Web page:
Every day, all over the world, USAID brings peace to those who endure violence, health to those who struggle with sickness, and prosperity to those who live in poverty. It is these individuals — these uncounted thousands of lives — that are the true measure of USAID’s successes and the true face of USAID's programs.
Throughout the Gobi and much of Mongolia, the Bactrian camel has become a symbol of Mongolia, for tourists and locals alike. Almost two-thirds of Mongolia’s camels are in the Gobi region. The camel is perfect for the conditions and the lifestyle of the nomads, where temperatures range from 40 degrees Celsius in the summer to -40 degrees Celsius in the harsh winters. Camels can travel long-distances, carry heavy loads, and survive up to two weeks without water and a couple of months without food.
“We moved to the city to find jobs and be closer to opportunities,” said Suren, one of thousands of Mongolians who in recent years have made the difficult transition from the countryside to life in Mongolia’s capital city - Ulaanbaatar. Several successive harsh winters have accelerated the pace of migration from rural Mongolia to the capital city.
One-year-old Aidana had been sick for some time. Aileta, her mother, thought it was simply a cold. Then early one morning, the child developed a high temperature. Aidana’s breathing appeared to stop and she lost consciousness and became pale. Panicking, Aileta called an ambulance. The closest children’s hospital was 15 minutes away.
Jyldyz was among the first students to take the National Scholarship Test in Kyrgyzstan. When she learned that she received one of the highest scores, Jyldyz’s first thought was of her best friend Aisuluu, who graduated from the same remote village school a year earlier. The best student at her school, Aisuluu had wanted to study at the medical institute to become a doctor. Her dreams were shattered when she learned that she had failed the scholarship exam.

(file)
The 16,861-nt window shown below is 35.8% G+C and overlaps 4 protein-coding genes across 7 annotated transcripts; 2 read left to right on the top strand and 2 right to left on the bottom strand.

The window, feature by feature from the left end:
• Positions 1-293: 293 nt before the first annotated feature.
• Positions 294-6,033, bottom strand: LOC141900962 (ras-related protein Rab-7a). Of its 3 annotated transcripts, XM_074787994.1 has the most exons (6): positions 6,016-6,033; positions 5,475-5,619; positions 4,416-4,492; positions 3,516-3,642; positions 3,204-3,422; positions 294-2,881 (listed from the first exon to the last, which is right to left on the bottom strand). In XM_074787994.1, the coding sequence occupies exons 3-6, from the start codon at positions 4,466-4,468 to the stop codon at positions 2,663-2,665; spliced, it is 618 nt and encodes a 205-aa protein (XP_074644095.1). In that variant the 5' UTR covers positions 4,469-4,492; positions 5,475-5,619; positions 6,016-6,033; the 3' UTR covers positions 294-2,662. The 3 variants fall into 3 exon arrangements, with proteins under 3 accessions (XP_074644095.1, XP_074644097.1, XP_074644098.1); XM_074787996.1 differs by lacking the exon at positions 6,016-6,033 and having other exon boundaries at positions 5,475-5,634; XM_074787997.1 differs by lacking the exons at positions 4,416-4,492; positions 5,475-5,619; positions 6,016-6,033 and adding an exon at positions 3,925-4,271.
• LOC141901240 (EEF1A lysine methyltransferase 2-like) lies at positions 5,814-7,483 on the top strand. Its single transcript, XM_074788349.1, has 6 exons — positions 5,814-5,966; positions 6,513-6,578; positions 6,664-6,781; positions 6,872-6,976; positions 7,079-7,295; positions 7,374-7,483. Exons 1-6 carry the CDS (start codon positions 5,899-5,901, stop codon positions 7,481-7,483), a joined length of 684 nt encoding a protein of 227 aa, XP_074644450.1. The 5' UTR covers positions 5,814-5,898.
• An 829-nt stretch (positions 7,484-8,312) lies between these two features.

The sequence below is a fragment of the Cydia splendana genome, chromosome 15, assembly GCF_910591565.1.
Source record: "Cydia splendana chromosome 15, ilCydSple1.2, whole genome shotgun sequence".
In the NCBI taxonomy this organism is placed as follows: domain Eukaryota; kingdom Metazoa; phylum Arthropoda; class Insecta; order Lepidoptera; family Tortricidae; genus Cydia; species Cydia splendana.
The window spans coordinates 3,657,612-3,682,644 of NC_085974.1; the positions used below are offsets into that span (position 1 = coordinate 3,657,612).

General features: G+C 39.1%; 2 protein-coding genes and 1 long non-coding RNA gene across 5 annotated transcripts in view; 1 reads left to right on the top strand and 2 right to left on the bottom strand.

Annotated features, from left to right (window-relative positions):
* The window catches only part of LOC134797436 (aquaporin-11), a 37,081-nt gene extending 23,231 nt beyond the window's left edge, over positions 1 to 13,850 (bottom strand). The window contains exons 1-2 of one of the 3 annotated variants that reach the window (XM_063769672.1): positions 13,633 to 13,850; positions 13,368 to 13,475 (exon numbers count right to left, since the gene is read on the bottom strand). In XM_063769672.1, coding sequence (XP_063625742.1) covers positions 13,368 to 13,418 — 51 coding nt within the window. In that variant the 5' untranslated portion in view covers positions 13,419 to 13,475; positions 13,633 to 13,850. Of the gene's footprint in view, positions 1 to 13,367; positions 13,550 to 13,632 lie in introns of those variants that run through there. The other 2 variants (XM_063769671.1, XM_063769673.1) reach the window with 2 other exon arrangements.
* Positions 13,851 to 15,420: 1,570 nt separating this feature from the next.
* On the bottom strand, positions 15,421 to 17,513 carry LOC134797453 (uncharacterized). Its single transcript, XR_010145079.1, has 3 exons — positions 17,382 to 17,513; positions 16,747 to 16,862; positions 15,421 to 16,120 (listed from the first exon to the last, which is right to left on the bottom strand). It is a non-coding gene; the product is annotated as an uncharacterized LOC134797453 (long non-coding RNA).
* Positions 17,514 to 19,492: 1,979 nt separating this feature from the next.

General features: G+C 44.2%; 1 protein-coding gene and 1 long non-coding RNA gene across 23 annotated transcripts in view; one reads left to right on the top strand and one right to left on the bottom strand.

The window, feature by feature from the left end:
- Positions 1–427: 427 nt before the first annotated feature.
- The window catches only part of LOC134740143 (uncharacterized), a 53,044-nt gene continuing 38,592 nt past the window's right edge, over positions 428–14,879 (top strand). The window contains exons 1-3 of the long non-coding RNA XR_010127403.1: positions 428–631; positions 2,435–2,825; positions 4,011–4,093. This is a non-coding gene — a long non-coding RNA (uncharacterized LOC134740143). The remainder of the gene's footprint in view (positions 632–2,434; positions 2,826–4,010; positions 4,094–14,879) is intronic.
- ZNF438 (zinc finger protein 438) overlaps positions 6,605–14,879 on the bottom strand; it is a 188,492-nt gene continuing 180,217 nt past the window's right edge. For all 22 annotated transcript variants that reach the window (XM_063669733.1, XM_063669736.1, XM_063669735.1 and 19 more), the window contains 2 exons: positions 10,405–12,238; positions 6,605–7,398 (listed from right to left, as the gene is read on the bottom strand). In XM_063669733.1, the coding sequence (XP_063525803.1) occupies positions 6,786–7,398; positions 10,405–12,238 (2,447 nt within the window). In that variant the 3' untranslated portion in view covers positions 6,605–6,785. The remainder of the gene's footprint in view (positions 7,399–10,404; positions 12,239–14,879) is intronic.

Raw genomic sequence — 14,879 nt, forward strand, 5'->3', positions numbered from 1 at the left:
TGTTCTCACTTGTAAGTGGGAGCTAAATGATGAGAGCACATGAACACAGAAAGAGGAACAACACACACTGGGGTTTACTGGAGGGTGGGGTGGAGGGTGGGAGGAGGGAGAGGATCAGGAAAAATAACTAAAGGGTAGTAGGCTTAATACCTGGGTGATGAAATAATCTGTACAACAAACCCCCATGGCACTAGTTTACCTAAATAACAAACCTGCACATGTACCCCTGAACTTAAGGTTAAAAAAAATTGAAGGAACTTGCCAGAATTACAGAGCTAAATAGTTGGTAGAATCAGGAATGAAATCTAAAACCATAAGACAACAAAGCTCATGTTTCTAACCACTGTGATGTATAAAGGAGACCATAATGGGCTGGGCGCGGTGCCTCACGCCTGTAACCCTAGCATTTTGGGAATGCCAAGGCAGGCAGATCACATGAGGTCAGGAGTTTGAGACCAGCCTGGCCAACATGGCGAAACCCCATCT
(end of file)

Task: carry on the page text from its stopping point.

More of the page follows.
Kyrgyzstan is a mountainous country where only seven percent of the land is suitable for agriculture. After the fall of the Soviet Union, the previous collective farms were privatized among the communities, splitting the land into 0.04-0.20 hectare (.09 - .49 acre) allotments per person.
The yield of many crops also decreased during this transition, mainly due to the absence of agricultural knowledge of the new owners and the loss of markets.
Farmer Salijan Saibidinov owns land alongside an irrigation canal in Jalalabat Province’s Shaidan Village in Kyrgyzstan. Each spring, soon after the growing season began, Sailjan’s neighbors would throw trash onto his field while cleaning debris from the canal. His land also would flood when his neighbors overwatered their fields. Pollution and flooding were affecting farmers’ crop yields. In turn, Salijan reduced the amount of water flowing from the canal, thus causing resentment among his neighbors.
Through the assistance of USAID-funded projects, Kyrgyzstan’s agriculture sector is slowly improving, with farmers generating higher personal incomes and having more opportunities to improve their standard of living.
Last updated: January 07, 2014